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Closing the Gap: Electric Cars in Britain Catching Up


New data has shaken up the way we think about electric cars (EVs) in Britain. Despite concerns that EVs can't match the mileage of traditional petrol and diesel cars, recent analysis by Cap hpi tells a different story.


In 2023, the average EV owner drove 8,292 miles—just 743 miles less than petrol and diesel drivers. This shows that EVs are holding their own, challenging the idea that they're only good for short trips.


Experts also noticed something interesting: EV owners are driving more, while petrol and diesel drivers are using their cars less often. This suggests a shift in how people are choosing to get around.


The study looked at data from over 17 million cars on UK roads since 2014. It's clear that EVs are catching up, thanks to better batteries and more charging stations.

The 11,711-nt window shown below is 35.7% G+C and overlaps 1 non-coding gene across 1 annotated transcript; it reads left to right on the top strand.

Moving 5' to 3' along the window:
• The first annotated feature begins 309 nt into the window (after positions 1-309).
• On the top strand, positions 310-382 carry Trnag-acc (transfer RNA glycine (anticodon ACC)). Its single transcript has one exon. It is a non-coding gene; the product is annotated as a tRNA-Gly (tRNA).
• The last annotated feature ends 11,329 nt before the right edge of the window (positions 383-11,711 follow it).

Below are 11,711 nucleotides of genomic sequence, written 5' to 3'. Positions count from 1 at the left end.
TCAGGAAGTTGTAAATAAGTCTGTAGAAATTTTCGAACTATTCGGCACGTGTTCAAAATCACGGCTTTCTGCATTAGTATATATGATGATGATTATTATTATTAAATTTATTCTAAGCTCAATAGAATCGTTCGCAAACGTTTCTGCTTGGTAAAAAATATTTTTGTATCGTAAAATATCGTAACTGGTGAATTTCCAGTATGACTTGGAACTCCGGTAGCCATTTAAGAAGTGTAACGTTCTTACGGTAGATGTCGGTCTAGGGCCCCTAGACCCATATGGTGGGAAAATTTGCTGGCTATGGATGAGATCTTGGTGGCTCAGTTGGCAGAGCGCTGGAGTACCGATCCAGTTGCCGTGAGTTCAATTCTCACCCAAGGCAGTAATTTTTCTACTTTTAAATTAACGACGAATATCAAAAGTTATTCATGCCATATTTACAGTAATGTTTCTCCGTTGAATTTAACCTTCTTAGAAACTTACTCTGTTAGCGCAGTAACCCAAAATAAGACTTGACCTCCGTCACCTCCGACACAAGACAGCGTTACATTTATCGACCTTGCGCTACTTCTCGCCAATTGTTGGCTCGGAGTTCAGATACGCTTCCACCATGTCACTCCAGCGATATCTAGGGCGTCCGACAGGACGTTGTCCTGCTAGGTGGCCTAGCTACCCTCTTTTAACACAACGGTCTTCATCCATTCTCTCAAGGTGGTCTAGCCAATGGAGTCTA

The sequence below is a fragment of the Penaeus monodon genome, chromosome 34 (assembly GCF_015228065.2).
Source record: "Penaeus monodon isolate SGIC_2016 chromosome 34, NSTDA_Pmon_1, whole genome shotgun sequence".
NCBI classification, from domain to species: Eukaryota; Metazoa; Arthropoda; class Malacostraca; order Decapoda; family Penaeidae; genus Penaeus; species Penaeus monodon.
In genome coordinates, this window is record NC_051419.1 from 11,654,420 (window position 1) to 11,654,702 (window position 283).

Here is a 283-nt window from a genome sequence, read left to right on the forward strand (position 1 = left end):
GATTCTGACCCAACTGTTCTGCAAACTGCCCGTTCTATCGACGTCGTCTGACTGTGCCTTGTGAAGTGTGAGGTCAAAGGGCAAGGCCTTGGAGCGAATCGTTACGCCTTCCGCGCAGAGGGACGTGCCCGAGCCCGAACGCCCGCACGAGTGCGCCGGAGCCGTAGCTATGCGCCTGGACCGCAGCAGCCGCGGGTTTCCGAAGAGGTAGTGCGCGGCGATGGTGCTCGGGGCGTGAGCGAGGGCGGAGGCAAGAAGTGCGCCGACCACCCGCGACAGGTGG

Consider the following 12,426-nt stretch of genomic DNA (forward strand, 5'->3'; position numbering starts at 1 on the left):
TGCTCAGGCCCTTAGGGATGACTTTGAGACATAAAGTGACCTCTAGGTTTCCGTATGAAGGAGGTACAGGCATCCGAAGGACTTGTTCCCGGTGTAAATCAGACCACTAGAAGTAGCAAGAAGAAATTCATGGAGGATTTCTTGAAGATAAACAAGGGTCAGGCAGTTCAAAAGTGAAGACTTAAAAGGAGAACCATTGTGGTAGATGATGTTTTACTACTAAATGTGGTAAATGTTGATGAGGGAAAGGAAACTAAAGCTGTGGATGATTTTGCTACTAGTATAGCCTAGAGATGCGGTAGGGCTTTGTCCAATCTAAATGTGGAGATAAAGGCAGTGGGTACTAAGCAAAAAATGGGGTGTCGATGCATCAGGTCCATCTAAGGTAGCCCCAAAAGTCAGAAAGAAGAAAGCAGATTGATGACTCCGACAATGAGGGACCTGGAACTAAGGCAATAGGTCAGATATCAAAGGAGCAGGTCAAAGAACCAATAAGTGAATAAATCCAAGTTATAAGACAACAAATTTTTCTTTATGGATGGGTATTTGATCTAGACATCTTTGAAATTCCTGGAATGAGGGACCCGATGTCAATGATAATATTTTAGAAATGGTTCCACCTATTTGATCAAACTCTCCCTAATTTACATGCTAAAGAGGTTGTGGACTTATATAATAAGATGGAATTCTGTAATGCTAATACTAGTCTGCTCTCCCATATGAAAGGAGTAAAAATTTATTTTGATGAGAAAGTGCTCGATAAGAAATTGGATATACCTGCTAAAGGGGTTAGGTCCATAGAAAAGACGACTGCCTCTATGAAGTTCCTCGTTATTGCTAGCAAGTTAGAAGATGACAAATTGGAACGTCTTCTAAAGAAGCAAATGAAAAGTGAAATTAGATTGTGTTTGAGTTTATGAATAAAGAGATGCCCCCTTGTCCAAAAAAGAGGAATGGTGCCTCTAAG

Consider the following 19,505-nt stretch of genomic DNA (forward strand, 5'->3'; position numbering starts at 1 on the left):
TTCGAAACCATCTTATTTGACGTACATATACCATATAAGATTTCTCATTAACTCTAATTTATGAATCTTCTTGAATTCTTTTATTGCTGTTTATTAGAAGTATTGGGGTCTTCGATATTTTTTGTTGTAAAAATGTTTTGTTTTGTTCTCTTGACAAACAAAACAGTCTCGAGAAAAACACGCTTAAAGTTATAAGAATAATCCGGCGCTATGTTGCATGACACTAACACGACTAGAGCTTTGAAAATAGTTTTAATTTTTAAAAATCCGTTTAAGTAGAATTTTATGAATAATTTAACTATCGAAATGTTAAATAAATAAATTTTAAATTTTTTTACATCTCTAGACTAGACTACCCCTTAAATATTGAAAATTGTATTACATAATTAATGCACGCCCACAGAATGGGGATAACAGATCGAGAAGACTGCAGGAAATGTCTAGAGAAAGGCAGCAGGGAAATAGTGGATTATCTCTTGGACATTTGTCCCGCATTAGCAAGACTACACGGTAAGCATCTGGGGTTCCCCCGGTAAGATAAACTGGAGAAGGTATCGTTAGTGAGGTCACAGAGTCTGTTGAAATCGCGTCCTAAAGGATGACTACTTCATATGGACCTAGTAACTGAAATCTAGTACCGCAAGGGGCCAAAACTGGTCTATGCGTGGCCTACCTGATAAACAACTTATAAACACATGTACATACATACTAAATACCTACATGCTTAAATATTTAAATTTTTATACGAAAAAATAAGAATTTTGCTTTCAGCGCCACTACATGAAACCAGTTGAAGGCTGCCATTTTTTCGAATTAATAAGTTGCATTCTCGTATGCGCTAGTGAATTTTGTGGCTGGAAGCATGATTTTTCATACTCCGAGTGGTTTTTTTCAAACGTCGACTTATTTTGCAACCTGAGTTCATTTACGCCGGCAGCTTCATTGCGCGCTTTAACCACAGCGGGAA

Dylan Setterfield from Cap hpi explains, "People are trusting their EVs more and getting better at planning longer trips." Even though the pandemic slowed things down, with fewer miles driven overall, the trend is picking back up again.


But not everyone is fully sold on EVs just yet. Nearly half of EV owners still keep a petrol or diesel car for long journeys. This shows there's still concern about EV range and charging.


However, the future looks promising. EV mileage has nearly doubled since 2014, and it's only going up from here. As technology improves and more people make the switch, it seems like electric cars are here to stay—and they're giving petrol and diesel cars a run for their money.

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